One salutary effect of Ruden’s metrical choice, though, is that her Vergilian voice sounds nothing at all like Homer’s. This is a good thing. If there’s any other writer called to mind by Ruden’s rendering of the calls to battle, for instance, it’s the muscular verse of Macaulay’s Lays of Ancient Rome. The last lines of Book Eight show Ruden at her most heroic. Vergil has described the sweep of Roman history on Aeneas’ shield. And then,
Talia per clipeum Volcani, dona parentis,
miratur rerumque ignarus imagine gaudet
attolens umero famamque et fata nepotum.
Fagles expands these three lines to more than five,
the God of Fire forged across the shield
that Venus gives her son. He fills with wonder—
he knows nothing of these events but takes delight
in their likeness, lifting onto his shoulders now
the fame and fates of all his children’s children. (VIII, 854–859)
keeping the echo of “fame and fates,” among other sound effects. Ruden is, by contrast, lapidary, but manages to use the mighty line of blank verse to convey the full weight Aeneas carries:
Aeneas loved these scenes on Vulcan’s shield,
His mother’s gift—but didn’t know their stories.
He shouldered his descendants’ glorious fate. (VIII, 729–731)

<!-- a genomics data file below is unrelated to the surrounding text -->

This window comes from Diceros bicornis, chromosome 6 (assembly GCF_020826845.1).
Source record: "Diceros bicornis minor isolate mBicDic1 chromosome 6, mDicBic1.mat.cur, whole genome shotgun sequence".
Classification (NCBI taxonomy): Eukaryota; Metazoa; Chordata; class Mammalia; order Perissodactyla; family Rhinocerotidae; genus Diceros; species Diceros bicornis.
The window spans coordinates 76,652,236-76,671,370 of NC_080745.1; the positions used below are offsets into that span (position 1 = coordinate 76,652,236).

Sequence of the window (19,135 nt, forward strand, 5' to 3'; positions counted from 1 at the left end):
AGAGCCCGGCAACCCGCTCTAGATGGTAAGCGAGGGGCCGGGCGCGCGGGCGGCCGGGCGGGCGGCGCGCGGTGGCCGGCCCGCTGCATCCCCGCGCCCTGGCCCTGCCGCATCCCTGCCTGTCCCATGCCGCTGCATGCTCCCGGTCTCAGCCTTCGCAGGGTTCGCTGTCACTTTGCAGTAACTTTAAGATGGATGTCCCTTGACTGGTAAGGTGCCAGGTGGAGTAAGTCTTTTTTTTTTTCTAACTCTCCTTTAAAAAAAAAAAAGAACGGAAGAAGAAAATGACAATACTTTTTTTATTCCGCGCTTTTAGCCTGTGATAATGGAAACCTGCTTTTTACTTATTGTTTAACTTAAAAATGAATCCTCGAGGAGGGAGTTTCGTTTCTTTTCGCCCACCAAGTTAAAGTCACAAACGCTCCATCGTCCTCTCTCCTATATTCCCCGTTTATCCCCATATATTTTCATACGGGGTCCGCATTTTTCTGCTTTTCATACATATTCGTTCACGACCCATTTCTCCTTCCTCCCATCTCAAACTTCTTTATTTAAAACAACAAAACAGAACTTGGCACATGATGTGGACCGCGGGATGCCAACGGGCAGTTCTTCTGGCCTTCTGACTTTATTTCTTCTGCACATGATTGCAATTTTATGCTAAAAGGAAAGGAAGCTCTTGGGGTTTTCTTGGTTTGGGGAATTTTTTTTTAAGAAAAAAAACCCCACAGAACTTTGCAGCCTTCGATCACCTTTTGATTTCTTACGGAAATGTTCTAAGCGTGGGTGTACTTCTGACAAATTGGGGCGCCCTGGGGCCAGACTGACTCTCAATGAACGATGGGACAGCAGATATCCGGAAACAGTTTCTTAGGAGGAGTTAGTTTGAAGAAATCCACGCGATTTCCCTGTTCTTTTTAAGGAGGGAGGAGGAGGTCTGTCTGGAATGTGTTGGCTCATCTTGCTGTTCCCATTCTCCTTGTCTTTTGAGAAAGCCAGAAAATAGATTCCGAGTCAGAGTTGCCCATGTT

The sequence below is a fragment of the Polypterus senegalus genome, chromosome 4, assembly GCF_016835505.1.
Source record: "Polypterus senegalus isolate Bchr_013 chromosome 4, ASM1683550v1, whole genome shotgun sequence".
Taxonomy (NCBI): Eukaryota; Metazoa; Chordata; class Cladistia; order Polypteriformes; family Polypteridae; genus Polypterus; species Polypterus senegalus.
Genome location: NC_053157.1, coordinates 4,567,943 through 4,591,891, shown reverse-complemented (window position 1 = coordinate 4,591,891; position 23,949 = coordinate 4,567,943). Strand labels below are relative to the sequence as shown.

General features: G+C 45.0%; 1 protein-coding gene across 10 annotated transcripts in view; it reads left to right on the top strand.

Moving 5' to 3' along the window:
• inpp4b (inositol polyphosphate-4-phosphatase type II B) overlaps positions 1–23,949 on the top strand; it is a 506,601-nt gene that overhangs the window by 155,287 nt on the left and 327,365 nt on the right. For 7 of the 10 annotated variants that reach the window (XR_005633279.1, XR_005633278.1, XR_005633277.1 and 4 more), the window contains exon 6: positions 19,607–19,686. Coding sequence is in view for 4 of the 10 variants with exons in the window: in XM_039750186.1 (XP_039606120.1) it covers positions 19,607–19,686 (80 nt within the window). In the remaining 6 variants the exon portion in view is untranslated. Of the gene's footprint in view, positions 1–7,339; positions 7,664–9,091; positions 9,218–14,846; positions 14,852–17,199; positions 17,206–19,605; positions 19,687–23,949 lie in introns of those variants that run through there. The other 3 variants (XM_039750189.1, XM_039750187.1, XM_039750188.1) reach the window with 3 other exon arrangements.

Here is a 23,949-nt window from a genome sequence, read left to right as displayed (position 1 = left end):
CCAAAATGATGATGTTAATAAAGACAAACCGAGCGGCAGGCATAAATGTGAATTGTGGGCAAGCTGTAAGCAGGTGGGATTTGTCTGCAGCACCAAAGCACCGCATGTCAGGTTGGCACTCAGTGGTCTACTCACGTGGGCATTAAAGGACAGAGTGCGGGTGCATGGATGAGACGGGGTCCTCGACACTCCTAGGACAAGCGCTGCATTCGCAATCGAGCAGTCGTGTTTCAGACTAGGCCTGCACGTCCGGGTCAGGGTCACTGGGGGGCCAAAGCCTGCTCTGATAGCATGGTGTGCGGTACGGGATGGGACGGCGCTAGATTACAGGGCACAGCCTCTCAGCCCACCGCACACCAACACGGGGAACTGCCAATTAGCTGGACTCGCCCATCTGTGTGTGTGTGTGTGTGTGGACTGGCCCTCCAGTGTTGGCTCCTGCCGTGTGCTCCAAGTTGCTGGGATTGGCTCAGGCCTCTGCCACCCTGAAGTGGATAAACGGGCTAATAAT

Occasionally, her strategy fails her completely. A sentence like “Let those your favor win” (X, 43—vincant, quos vincere mavis) sounds archaic and needs decoding, a sorting out of subject from object that stops a reader cold. There are lines of impeachable diction—“It’s quite a story, I’ll just tell the main parts,” Venus tells her son (I, 341–2, longa est iniuria, longæ /ambages; sed summa sequar fastigia rerum)—while others turn a silk purse into a sow’s ear, as when the exquisite non ignara mali miseris succurrere disco becomes “My own experience has taught compassion.” (I, 630)
Some words are touchstones in the Aeneid, of which probably the most loaded is pius, an epithet applied exclusively to Aeneas. The Latin conveys not the simplicity of the derivative “pious,” but a sense of obligation to tradition, patriotism, religious obligation—and also compassion, devotion, or affection. For its three occurrences in Book One, Ruden chooses three different words, “loyal” (220), “steadfast” (305), and “devout” (378). At a key moment (IV, 393) Ruden calls pius Aeneas “right-thinking,” which may be a sardonic stab at conveying the ethical irony of the event: our hero is sneaking away from Dido in order to fulfill his ordained mission to found Rome. In this instance, various meanings of pius conflict with one another. We know which meaning prevails, but it should not obliterate all others; Aeneas comes off badly enough in this scene without denying him a complex humanity.
The humanity of the Aeneid is what is best brought out by Ruden’s brisk pace, and underlined even by her lapses of diction. She does not linger on the rhetoric that exercised our Latin teachers. She subordinates ornament to movement, and her movement puts the emphasis on those who move. Or who are moved—tempest-tossed, manipulated, messed with—drawn from one misstep to another in the working out of destiny.